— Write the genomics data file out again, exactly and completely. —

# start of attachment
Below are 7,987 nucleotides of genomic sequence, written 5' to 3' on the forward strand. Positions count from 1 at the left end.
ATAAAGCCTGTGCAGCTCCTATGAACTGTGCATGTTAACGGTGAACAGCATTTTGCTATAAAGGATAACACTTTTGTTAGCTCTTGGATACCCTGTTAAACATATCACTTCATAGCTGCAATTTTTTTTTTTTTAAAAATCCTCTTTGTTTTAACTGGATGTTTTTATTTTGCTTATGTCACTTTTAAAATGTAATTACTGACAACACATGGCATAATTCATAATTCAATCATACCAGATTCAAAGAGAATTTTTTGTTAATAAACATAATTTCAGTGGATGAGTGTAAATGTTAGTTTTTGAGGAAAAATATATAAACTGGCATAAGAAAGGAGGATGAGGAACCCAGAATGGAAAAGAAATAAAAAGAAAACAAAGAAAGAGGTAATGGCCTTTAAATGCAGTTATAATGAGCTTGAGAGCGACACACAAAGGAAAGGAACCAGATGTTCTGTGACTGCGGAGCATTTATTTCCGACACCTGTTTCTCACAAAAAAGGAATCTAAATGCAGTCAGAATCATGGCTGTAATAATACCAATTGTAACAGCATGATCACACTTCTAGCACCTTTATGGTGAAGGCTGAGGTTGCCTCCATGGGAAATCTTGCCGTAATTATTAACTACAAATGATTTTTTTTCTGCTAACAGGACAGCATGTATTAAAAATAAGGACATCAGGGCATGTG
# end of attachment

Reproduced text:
Below are 7,987 nucleotides of genomic sequence, written 5' to 3' on the forward strand. Positions count from 1 at the left end.
ATAAAGCCTGTGCAGCTCCTATGAACTGTGCATGTTAACGGTGAACAGCATTTTGCTATAAAGGATAACACTTTTGTTAGCTCTTGGATACCCTGTTAAACATATCACTTCATAGCTGCAATTTTTTTTTTTTTAAAAATCCTCTTTGTTTTAACTGGATGTTTTTATTTTGCTTATGTCACTTTTAAAATGTAATTACTGACAACACATGGCATAATTCATAATTCAATCATACCAGATTCAAAGAGAATTTTTTGTTAATAAACATAATTTCAGTGGATGAGTGTAAATGTTAGTTTTTGAGGAAAAATATATAAACTGGCATAAGAAAGGAGGATGAGGAACCCAGAATGGAAAAGAAATAAAAAGAAAACAAAGAAAGAGGTAATGGCCTTTAAATGCAGTTATAATGAGCTTGAGAGCGACACACAAAGGAAAGGAACCAGATGTTCTGTGACTGCGGAGCATTTATTTCCGACACCTGTTTCTCACAAAAAAGGAATCTAAATGCAGTCAGAATCATGGCTGTAATAATACCAATTGTAACAGCATGATCACACTTCTAGCACCTTTATGGTGAAGGCTGAGGTTGCCTCCATGGGAAATCTTGCCGTAATTATTAACTACAAATGATTTTTTTTCTGCTAACAGGACAGCATGTATTAAAAATAAGGACATCAGGGCATGTG